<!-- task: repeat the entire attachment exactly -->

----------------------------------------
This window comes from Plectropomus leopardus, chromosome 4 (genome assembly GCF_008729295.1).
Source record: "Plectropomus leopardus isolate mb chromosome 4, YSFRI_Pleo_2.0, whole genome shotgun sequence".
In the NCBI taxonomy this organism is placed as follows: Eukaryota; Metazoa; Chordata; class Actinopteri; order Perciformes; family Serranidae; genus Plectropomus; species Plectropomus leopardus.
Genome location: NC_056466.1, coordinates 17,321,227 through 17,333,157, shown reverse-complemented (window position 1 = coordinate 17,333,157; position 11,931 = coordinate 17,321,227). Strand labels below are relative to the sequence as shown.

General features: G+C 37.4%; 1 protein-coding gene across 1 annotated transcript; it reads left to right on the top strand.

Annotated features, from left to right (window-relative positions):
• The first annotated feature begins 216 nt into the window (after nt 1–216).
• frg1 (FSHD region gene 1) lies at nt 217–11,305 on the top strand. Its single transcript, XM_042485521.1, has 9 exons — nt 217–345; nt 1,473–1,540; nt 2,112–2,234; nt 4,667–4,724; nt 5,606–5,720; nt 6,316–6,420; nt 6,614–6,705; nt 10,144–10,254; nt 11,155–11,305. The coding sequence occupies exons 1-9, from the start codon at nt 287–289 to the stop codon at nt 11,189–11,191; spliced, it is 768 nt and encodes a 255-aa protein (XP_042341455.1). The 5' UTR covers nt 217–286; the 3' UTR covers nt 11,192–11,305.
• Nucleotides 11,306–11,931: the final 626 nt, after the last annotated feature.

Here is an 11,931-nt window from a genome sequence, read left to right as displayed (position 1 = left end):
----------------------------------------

This window comes from Plectropomus leopardus, chromosome 4 (genome assembly GCF_008729295.1).
Source record: "Plectropomus leopardus isolate mb chromosome 4, YSFRI_Pleo_2.0, whole genome shotgun sequence".
In the NCBI taxonomy this organism is placed as follows: Eukaryota; Metazoa; Chordata; class Actinopteri; order Perciformes; family Serranidae; genus Plectropomus; species Plectropomus leopardus.
Genome location: NC_056466.1, coordinates 17,321,227 through 17,333,157, shown reverse-complemented (window position 1 = coordinate 17,333,157; position 11,931 = coordinate 17,321,227). Strand labels below are relative to the sequence as shown.

General features: G+C 37.4%; 1 protein-coding gene across 1 annotated transcript; it reads left to right on the top strand.

Annotated features, from left to right (window-relative positions):
• The first annotated feature begins 216 nt into the window (after nt 1–216).
• frg1 (FSHD region gene 1) lies at nt 217–11,305 on the top strand. Its single transcript, XM_042485521.1, has 9 exons — nt 217–345; nt 1,473–1,540; nt 2,112–2,234; nt 4,667–4,724; nt 5,606–5,720; nt 6,316–6,420; nt 6,614–6,705; nt 10,144–10,254; nt 11,155–11,305. The coding sequence occupies exons 1-9, from the start codon at nt 287–289 to the stop codon at nt 11,189–11,191; spliced, it is 768 nt and encodes a 255-aa protein (XP_042341455.1). The 5' UTR covers nt 217–286; the 3' UTR covers nt 11,192–11,305.
• Nucleotides 11,306–11,931: the final 626 nt, after the last annotated feature.

Here is an 11,931-nt window from a genome sequence, read left to right as displayed (position 1 = left end):